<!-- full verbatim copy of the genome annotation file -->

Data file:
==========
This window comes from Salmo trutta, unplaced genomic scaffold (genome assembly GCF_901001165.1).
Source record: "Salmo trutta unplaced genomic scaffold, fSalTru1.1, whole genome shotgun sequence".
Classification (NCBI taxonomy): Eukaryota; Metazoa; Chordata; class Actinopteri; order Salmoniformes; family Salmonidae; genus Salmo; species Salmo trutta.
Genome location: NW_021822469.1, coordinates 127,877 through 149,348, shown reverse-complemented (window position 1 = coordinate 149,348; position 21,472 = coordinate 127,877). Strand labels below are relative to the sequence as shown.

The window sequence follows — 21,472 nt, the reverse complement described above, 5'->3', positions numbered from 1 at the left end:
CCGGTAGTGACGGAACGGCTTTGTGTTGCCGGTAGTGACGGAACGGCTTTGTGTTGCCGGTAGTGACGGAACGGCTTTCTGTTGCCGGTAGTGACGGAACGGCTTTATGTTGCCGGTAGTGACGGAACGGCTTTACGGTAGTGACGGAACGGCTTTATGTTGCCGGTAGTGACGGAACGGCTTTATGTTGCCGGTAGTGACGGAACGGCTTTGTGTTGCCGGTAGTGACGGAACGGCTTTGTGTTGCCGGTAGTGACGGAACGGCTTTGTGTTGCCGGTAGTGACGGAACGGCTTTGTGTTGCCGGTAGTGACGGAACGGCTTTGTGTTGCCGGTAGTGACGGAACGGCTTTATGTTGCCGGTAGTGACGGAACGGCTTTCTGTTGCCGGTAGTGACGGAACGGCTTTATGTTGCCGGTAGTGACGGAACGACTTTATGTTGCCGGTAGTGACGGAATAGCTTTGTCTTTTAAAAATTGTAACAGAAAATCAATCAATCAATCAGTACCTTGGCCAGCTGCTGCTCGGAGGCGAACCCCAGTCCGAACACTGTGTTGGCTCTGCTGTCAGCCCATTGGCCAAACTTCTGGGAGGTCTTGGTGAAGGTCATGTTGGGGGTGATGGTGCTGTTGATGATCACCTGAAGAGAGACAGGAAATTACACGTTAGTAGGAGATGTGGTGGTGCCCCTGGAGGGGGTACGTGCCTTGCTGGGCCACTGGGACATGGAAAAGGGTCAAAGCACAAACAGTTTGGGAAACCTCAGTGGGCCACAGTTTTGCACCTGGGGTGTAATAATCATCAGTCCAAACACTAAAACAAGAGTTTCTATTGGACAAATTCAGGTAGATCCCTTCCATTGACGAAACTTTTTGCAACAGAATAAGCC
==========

This window comes from Salmo trutta, unplaced genomic scaffold (genome assembly GCF_901001165.1).
Source record: "Salmo trutta unplaced genomic scaffold, fSalTru1.1, whole genome shotgun sequence".
Classification (NCBI taxonomy): Eukaryota; Metazoa; Chordata; class Actinopteri; order Salmoniformes; family Salmonidae; genus Salmo; species Salmo trutta.
Genome location: NW_021822469.1, coordinates 127,877 through 149,348, shown reverse-complemented (window position 1 = coordinate 149,348; position 21,472 = coordinate 127,877). Strand labels below are relative to the sequence as shown.

The window sequence follows — 21,472 nt, the reverse complement described above, 5'->3', positions numbered from 1 at the left end:
CCGGTAGTGACGGAACGGCTTTGTGTTGCCGGTAGTGACGGAACGGCTTTGTGTTGCCGGTAGTGACGGAACGGCTTTCTGTTGCCGGTAGTGACGGAACGGCTTTATGTTGCCGGTAGTGACGGAACGGCTTTACGGTAGTGACGGAACGGCTTTATGTTGCCGGTAGTGACGGAACGGCTTTATGTTGCCGGTAGTGACGGAACGGCTTTGTGTTGCCGGTAGTGACGGAACGGCTTTGTGTTGCCGGTAGTGACGGAACGGCTTTGTGTTGCCGGTAGTGACGGAACGGCTTTGTGTTGCCGGTAGTGACGGAACGGCTTTGTGTTGCCGGTAGTGACGGAACGGCTTTATGTTGCCGGTAGTGACGGAACGGCTTTCTGTTGCCGGTAGTGACGGAACGGCTTTATGTTGCCGGTAGTGACGGAACGACTTTATGTTGCCGGTAGTGACGGAATAGCTTTGTCTTTTAAAAATTGTAACAGAAAATCAATCAATCAATCAGTACCTTGGCCAGCTGCTGCTCGGAGGCGAACCCCAGTCCGAACACTGTGTTGGCTCTGCTGTCAGCCCATTGGCCAAACTTCTGGGAGGTCTTGGTGAAGGTCATGTTGGGGGTGATGGTGCTGTTGATGATCACCTGAAGAGAGACAGGAAATTACACGTTAGTAGGAGATGTGGTGGTGCCCCTGGAGGGGGTACGTGCCTTGCTGGGCCACTGGGACATGGAAAAGGGTCAAAGCACAAACAGTTTGGGAAACCTCAGTGGGCCACAGTTTTGCACCTGGGGTGTAATAATCATCAGTCCAAACACTAAAACAAGAGTTTCTATTGGACAAATTCAGGTAGATCCCTTCCATTGACGAAACTTTTTGCAACAGAATAAGCC